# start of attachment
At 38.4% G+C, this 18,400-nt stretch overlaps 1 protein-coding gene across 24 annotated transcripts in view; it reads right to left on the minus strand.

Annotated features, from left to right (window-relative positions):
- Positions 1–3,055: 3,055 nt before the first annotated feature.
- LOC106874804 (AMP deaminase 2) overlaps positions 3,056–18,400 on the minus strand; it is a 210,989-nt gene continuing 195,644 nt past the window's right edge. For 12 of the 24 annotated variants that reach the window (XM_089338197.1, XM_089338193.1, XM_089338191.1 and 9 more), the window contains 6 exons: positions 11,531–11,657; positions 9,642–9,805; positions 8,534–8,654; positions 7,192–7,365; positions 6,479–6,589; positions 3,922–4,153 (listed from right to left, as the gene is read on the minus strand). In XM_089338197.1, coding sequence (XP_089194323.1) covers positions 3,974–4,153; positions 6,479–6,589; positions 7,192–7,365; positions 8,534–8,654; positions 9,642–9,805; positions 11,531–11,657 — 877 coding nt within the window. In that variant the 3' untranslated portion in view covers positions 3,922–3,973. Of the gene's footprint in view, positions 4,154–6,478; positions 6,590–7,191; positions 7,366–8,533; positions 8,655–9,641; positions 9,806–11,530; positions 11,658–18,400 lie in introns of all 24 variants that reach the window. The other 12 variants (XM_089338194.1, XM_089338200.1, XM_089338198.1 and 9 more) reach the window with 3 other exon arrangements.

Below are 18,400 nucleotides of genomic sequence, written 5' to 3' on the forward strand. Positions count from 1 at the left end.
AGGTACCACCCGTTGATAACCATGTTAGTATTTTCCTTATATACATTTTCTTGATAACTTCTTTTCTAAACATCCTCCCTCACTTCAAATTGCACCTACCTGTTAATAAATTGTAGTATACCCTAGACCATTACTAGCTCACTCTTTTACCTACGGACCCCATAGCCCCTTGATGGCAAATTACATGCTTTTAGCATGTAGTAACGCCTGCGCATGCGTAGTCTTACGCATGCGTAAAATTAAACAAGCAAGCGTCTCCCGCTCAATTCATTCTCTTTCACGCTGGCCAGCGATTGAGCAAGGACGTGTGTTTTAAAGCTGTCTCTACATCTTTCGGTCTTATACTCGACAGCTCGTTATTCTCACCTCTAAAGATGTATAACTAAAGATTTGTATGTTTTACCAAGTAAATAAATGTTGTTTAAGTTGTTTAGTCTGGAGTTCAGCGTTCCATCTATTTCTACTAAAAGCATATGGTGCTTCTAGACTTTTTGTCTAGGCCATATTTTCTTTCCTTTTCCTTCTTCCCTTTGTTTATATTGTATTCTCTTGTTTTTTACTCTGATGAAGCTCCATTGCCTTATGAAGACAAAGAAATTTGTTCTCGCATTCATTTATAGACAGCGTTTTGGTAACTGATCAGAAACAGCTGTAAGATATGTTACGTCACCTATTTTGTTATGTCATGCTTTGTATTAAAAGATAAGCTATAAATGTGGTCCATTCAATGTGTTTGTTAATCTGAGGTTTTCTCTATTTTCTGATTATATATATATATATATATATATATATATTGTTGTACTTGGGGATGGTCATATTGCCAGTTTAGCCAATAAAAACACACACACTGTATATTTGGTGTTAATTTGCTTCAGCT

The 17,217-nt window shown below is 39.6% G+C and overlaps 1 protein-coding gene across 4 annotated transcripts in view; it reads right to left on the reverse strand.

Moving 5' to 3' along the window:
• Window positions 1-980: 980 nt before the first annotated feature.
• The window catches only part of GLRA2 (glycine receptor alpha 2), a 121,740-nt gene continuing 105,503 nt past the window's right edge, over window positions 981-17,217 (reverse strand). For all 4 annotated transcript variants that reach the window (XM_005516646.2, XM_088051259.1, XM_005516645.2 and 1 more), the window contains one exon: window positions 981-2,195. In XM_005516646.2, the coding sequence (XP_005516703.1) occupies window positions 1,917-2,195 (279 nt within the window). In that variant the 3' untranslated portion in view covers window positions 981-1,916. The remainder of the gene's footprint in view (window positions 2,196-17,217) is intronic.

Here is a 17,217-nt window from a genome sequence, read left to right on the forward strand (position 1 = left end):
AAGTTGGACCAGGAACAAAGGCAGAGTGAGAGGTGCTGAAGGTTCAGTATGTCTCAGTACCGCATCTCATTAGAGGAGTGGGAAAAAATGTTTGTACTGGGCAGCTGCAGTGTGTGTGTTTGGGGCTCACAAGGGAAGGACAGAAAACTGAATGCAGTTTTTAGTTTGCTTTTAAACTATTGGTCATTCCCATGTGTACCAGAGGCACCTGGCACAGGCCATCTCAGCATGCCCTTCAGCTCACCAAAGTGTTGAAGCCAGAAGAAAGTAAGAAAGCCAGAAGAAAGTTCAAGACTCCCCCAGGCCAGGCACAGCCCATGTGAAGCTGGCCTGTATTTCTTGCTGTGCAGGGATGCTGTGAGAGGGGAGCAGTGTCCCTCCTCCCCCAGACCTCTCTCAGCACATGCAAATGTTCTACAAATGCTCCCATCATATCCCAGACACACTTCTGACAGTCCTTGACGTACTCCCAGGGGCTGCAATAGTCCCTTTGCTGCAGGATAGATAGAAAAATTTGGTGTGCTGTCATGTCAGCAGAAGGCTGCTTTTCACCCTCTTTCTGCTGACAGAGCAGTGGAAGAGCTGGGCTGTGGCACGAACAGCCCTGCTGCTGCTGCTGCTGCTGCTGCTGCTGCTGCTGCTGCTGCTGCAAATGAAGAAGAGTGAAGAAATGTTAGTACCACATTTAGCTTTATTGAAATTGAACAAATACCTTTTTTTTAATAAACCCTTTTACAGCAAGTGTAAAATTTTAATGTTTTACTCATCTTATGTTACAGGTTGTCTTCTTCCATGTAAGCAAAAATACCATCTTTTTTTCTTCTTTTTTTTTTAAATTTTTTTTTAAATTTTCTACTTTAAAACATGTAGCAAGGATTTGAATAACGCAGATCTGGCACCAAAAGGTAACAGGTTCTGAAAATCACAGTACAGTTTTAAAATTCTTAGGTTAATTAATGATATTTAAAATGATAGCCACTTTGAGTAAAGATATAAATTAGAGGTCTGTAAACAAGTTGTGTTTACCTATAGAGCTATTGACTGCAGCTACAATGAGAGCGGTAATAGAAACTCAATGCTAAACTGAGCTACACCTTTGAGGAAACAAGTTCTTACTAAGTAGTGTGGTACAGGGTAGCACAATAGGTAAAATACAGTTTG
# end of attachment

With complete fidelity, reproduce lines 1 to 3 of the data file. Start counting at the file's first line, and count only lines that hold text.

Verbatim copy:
At 38.4% G+C, this 18,400-nt stretch overlaps 1 protein-coding gene across 24 annotated transcripts in view; it reads right to left on the minus strand.

Annotated features, from left to right (window-relative positions):
- Positions 1–3,055: 3,055 nt before the first annotated feature.